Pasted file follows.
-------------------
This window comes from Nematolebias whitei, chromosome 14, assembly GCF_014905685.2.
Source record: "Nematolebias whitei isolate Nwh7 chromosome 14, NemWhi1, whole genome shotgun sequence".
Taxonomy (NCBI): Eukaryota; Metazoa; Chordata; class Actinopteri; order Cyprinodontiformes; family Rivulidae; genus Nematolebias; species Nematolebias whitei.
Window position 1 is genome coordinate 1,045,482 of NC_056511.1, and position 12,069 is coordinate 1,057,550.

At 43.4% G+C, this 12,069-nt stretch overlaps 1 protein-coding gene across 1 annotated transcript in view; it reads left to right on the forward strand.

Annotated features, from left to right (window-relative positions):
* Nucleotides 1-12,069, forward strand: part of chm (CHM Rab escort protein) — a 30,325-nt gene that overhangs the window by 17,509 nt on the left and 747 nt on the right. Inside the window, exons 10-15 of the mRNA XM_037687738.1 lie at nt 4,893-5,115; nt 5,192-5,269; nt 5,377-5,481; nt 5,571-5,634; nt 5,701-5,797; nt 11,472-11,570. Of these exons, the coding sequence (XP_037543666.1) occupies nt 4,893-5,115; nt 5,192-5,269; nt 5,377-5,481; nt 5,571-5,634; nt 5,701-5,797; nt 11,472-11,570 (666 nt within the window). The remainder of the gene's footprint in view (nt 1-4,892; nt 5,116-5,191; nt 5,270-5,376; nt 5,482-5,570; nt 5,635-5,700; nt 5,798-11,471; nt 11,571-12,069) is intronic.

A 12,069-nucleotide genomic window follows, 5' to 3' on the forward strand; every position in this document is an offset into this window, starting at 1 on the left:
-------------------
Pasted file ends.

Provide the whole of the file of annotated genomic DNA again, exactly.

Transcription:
This window comes from Nematolebias whitei, chromosome 14, assembly GCF_014905685.2.
Source record: "Nematolebias whitei isolate Nwh7 chromosome 14, NemWhi1, whole genome shotgun sequence".
Taxonomy (NCBI): Eukaryota; Metazoa; Chordata; class Actinopteri; order Cyprinodontiformes; family Rivulidae; genus Nematolebias; species Nematolebias whitei.
Window position 1 is genome coordinate 1,045,482 of NC_056511.1, and position 12,069 is coordinate 1,057,550.

At 43.4% G+C, this 12,069-nt stretch overlaps 1 protein-coding gene across 1 annotated transcript in view; it reads left to right on the forward strand.

Annotated features, from left to right (window-relative positions):
* Nucleotides 1-12,069, forward strand: part of chm (CHM Rab escort protein) — a 30,325-nt gene that overhangs the window by 17,509 nt on the left and 747 nt on the right. Inside the window, exons 10-15 of the mRNA XM_037687738.1 lie at nt 4,893-5,115; nt 5,192-5,269; nt 5,377-5,481; nt 5,571-5,634; nt 5,701-5,797; nt 11,472-11,570. Of these exons, the coding sequence (XP_037543666.1) occupies nt 4,893-5,115; nt 5,192-5,269; nt 5,377-5,481; nt 5,571-5,634; nt 5,701-5,797; nt 11,472-11,570 (666 nt within the window). The remainder of the gene's footprint in view (nt 1-4,892; nt 5,116-5,191; nt 5,270-5,376; nt 5,482-5,570; nt 5,635-5,700; nt 5,798-11,471; nt 11,571-12,069) is intronic.

A 12,069-nucleotide genomic window follows, 5' to 3' on the forward strand; every position in this document is an offset into this window, starting at 1 on the left: